If you are happy to help me reach my goal, albeit differently than originally expected, I would like to fill up your tank with petrol as some compensation.  You know my ‘walking the Derwent’ is a non-commercial project, but since I do not own a car nor drive, I need transport – and therefore, I am happy to cover the cost.

  1. On eastern shore – From New Norfolk drive along the Lyell Highway and then, not far past Gretna’s Sports ground, take a left turn into Clarendon Road and drive to farmstead buildings about 250 metres from the river on a hill. Perhaps 140km return trip.
  2. On western shore – From New Norfolk drive along Glenora Road, and turn left at Bushy Park then right onto Meadowbank Road over the Tyenna River then next to Derwent, then on over Meadowbank Creek to a hill top with buildings. It may be possible to continue quite a way on this road. Minimum 130 and maybe up to 160kms return trip
  3. On eastern shore – From New Norfolk drive along the Lyell Highway and turn left off the Highway onto Meadowbank Dam Road. Continue to dam and southern end of Meadowbank Lake. At least 170 kms for round trip.
  4. On western shore – Travel from New Norfolk and turn left into Gordon River Road at Bushy Park, then turn right off Gordon River Rd into Ellendale Rd and then right onto Rockmount Road before you reach the township of Ellendale. There seem to be many dirt forestry tracks to Meadowbank Lake. At least 170kms return trip and maybe 200kms return or more depending on roads.
  5. On western shore – Travel from New Norfolk and turn left into Gordon River Road at Bushy Park, then turn right off Gordon River Rd into Ellendale Rd and drive on through the township of Ellendale until you reach Dawson Rd / Dunrobin bridge over Meadowbank Lake. Turn left before bridge and it seems we can drive 2kms further up along the Lake edge. Return to Ellendale Road, cross bridge and connect with the Lyell Highway. At least 170kms return trip and maybe 200kms return or more depending on roads.
  6. On eastern shore – From New Norfolk drive up Lyell Highway and continue past the left turn off to Dunrobin bridge and afterwards and to the left there are a number of dirt tracks seemingly without gates. After a while these tracks/roads only extend to the Ouse River and not the Derwent River so map consultation is crucial. At least 180kms return and maybe over 200kms return depending on how many side roads/tracks can be driven along.
  7. On eastern shore – Drive up Lyell Highway past Ouse then turn left at Lake Repulse Road. Continue to intersection with Cluny Lagoon Road and turn left and go to Cluny Dam. Return to intersection and continue on Lake Repulse Road to the Repulse Dam. Can cross a bridge and continue back south around Cluny Lagoon to a ‘settlement’ named Cluny.  Perhaps could access this road from the Ellendale Rd on the western shore? By driving north from Repulse Dam along Dawson Road/then renamed Thunderbolt Road it seems we can take right hand detours to Lake Repulse. Over 200kms maybe 250kms or more minimum round trip.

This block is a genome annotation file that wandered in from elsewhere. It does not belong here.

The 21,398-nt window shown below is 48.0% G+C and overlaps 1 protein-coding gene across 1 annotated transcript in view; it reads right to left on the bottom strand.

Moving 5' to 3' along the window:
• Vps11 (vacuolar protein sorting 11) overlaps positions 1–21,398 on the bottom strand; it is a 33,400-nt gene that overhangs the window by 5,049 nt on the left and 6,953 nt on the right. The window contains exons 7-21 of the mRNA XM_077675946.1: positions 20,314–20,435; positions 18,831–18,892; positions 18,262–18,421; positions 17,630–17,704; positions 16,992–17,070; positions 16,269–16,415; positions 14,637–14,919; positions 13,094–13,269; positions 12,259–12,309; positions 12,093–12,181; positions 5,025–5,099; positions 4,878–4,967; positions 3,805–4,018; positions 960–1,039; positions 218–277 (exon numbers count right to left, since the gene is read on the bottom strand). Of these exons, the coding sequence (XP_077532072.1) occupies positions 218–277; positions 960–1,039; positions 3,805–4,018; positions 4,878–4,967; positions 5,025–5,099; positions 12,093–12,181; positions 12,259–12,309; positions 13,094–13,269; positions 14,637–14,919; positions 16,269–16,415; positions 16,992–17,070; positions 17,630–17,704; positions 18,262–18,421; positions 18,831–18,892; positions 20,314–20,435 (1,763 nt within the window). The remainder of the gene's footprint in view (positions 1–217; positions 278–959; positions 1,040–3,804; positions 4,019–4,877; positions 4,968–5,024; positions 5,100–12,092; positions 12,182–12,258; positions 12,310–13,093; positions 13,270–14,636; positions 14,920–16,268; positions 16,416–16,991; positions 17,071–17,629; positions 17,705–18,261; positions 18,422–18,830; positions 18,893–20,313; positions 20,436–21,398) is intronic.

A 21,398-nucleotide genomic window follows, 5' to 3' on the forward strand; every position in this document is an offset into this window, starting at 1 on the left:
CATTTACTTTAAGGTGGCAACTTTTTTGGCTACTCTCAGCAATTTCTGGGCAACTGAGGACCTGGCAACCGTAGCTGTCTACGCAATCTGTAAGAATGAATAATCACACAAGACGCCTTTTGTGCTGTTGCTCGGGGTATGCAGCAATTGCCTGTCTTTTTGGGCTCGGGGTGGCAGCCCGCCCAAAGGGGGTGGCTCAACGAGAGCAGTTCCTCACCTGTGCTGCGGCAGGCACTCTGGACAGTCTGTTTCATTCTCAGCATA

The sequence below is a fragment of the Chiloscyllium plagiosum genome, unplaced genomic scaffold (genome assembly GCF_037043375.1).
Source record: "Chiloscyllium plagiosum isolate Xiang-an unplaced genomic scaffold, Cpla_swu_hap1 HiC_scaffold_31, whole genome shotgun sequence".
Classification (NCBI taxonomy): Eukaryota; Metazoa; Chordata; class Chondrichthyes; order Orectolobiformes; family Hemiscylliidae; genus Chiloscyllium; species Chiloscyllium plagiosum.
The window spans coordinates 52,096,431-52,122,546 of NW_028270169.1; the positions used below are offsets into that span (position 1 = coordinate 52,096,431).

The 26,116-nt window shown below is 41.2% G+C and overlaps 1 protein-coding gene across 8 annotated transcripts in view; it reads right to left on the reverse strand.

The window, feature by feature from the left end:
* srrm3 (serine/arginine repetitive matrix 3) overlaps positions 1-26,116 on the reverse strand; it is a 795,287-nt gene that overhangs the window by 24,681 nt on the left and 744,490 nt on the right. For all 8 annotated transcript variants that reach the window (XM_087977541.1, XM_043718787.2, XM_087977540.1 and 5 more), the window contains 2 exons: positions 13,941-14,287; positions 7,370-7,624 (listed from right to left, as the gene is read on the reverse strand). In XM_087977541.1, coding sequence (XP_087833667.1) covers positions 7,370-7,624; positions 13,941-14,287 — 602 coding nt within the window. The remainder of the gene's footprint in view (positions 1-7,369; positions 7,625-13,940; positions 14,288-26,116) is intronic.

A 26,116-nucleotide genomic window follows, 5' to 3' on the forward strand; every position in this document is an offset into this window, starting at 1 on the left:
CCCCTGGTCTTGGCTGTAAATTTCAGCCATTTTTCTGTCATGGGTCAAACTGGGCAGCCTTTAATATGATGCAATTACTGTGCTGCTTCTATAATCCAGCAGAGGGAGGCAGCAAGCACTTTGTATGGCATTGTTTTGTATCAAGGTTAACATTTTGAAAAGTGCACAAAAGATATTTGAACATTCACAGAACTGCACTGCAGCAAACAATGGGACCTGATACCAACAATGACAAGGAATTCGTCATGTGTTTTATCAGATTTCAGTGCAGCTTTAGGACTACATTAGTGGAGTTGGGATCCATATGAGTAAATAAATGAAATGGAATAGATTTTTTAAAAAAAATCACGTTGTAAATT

8. On eastern shore – Drive up Lyell Highway past Ouse, over the Dee River until the sign appears for a left turn at Catagunya Road. Drive down to Catagunya Dam. 200kms minimum return trip
  9. On eastern shore – Drive up Lyell Highway past Ouse, over the Dee River, past Black Bobs and turn left at Long Spur Road. This runs around Wayatinah Lagoon. Go past the intersection to Wayatinah Dam, turn left and travel to Wayatinah Power Station on Lake Catagunya. Return to intersection and turn left and travel to Wayatinah Dam. Cross bridge and continue on to Wayatinah township. Access dirt tracks in the vicinity of all. Drive south from the Wayatinah Dam on the western shore along the Florentine Road but don’t bother crossing the Florentine River because the road goes inland away from the river. Minimum of 230kms but most likely  at least 300kms round trip.
  10. On eastern shore – Drive up Lyell Highway and when you reach a canal passing under the road, and where the road turns right to go to Tarraleah, go straight ahead on Butlers Gorge Road. Note there are limited roads off and around going closer to the river near that intersection. Continue along Butlers Gorge Road for 10-15 kms heading for Lake King William. Reach Clark Dam and Power Station. Continue onto Switchback Track along side of Lake King William. This track stops and you have to return the same way – swamp separates you from the track north about 500 metres away. This would be a big day and I suggest take overnight accommodation at Tarraleah before setting out. PERHAPS it is possible to walk across the swamp and then walk about 7 kms to Derwent Bridge. Unknown over 300 kms return trip.
  11. On eastern shore – Drive up Lyell Highway to Derwent Bridge and continue past to left hand turn off on the western side of Lake King William and drive the track to the lake. 360 kms return trip minimum.
  12. On eastern shore – Drive up Lyell Highway to Derwent Bridge. Walk from the bridge over the Derwent River near the township of Derwent Bridge to St Clair Dam at the bottom of Lake St Clair Lagoon where the Derwent River starts. Walk to Pump House Point and St Clair Weir at the southern end of the Derwent Basin. 350kms return trip minimum.